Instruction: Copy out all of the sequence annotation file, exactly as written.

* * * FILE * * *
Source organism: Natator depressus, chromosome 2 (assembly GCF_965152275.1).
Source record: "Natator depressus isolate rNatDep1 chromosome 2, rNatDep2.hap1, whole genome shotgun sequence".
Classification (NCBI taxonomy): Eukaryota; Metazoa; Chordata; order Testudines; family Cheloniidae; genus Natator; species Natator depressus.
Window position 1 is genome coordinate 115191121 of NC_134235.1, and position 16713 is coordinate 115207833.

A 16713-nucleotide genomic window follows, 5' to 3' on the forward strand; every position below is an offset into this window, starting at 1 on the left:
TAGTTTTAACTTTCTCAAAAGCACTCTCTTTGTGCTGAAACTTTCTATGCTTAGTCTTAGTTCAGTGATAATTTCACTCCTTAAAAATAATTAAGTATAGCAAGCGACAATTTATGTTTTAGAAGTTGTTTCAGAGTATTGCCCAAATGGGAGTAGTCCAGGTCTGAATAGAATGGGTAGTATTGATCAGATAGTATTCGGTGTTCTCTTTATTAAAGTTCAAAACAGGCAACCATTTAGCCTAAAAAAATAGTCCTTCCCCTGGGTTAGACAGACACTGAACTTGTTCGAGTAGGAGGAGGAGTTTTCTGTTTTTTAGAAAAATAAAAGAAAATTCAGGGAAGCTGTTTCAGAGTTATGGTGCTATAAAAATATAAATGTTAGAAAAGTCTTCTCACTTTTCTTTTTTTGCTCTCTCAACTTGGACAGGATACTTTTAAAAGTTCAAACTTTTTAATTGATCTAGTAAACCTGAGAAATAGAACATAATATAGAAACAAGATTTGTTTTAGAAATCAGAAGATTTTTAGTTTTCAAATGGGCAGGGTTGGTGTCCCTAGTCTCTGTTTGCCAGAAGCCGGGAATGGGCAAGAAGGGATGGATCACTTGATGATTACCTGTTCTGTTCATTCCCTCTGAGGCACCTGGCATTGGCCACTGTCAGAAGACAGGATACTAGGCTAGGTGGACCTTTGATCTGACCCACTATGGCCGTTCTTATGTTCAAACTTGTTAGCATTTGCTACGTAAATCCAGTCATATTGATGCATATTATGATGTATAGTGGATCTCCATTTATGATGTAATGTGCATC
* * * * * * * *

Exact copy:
Source organism: Natator depressus, chromosome 2 (assembly GCF_965152275.1).
Source record: "Natator depressus isolate rNatDep1 chromosome 2, rNatDep2.hap1, whole genome shotgun sequence".
Classification (NCBI taxonomy): Eukaryota; Metazoa; Chordata; order Testudines; family Cheloniidae; genus Natator; species Natator depressus.
Window position 1 is genome coordinate 115191121 of NC_134235.1, and position 16713 is coordinate 115207833.

A 16713-nucleotide genomic window follows, 5' to 3' on the forward strand; every position below is an offset into this window, starting at 1 on the left:
TAGTTTTAACTTTCTCAAAAGCACTCTCTTTGTGCTGAAACTTTCTATGCTTAGTCTTAGTTCAGTGATAATTTCACTCCTTAAAAATAATTAAGTATAGCAAGCGACAATTTATGTTTTAGAAGTTGTTTCAGAGTATTGCCCAAATGGGAGTAGTCCAGGTCTGAATAGAATGGGTAGTATTGATCAGATAGTATTCGGTGTTCTCTTTATTAAAGTTCAAAACAGGCAACCATTTAGCCTAAAAAAATAGTCCTTCCCCTGGGTTAGACAGACACTGAACTTGTTCGAGTAGGAGGAGGAGTTTTCTGTTTTTTAGAAAAATAAAAGAAAATTCAGGGAAGCTGTTTCAGAGTTATGGTGCTATAAAAATATAAATGTTAGAAAAGTCTTCTCACTTTTCTTTTTTTGCTCTCTCAACTTGGACAGGATACTTTTAAAAGTTCAAACTTTTTAATTGATCTAGTAAACCTGAGAAATAGAACATAATATAGAAACAAGATTTGTTTTAGAAATCAGAAGATTTTTAGTTTTCAAATGGGCAGGGTTGGTGTCCCTAGTCTCTGTTTGCCAGAAGCCGGGAATGGGCAAGAAGGGATGGATCACTTGATGATTACCTGTTCTGTTCATTCCCTCTGAGGCACCTGGCATTGGCCACTGTCAGAAGACAGGATACTAGGCTAGGTGGACCTTTGATCTGACCCACTATGGCCGTTCTTATGTTCAAACTTGTTAGCATTTGCTACGTAAATCCAGTCATATTGATGCATATTATGATGTATAGTGGATCTCCATTTATGATGTAATGTGCATC